So this was a long and busy week. Even with a couple of days off for the 4th of July, which also fell on Independence day this year. On Monday I drove to a contract research test in Iowa. I met Cory there on Tuesday morning. Below is a soybean fertilizer test. You can tell it's research because of the flags. To the right is a test for corn. You can tell it's corn by the way that it is.
They also have some tote tank tests. Cory has seen to these for several years now. They plant corn in these 300 gallon totes filled with soil. The same totes are used each year for the different fertilizer tests. There is a total dry, conventional liquid and all Agro-Liquid. That one is in the middle below, which also is the biggest. They will take yields on this later.
So we have been starving for rain, and actually got some early Thursday morning. It was spotty for the area, but the NCRS got 0.7". It really made a difference. Remember that thirsty corn on Farm 7 that I showed just last Monday? Well the corn below was near to it, and look at it now after the rain. It's actually tasseling now.
It is even starting to silk, so pollination will soon follow. (We will give them some privacy for that.) But it is still so hot.
Today we harvested the last wheat experiment which was on Farm 5. I even got into the action. Everyone wanted to be outside in the grain cart taking samples and recording plot weights. But I pulled rank and got to do it myself. Why be in an air conditioned cab when you can be out with nature? The way you's lollygaggin around here, you'd think it was a hundred and twenty degrees. Can't be more than a hundred and fourteen! (Who said that?)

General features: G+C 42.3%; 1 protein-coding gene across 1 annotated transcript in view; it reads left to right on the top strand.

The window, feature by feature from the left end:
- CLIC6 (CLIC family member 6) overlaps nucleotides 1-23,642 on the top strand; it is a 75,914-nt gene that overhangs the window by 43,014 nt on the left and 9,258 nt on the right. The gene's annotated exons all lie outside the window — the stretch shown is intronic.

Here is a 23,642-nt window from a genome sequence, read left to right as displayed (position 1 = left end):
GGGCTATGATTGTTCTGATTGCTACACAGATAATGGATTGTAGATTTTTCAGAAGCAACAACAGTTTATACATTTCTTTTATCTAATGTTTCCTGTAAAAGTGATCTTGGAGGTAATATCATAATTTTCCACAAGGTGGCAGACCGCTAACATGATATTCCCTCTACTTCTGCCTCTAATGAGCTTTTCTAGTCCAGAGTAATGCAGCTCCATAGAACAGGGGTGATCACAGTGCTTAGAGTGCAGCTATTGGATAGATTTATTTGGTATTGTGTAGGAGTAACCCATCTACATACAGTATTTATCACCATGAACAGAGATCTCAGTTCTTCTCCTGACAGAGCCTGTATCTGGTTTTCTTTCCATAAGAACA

And here is the last strip of wheat plots. And before you knew it, we were done! And some of the plots even yielded around a hundred and fourteen, bushels per acre that is.
The lack of rain and all this heat made the usually spectacular lawn on Farm 1 be pretty dry.
And how hot was it today? Well this was at a little after 5 pm. But it was only 98 during wheat harvest a few hours earlier. (Do you like the cell phone holder Stephanie gave me?)
Well glad that's done. There is still plenty of work to be done at the farm. It's supposed to cool off by Monday, which will be good for continuation of foliar spraying. And we plan to put in some double-crop soybeans for the first time ever at the NCRS. I am off on a week-long fertilizer mission. But I hope to be in touch via photo sharing to keep you informed. Have a good weekend.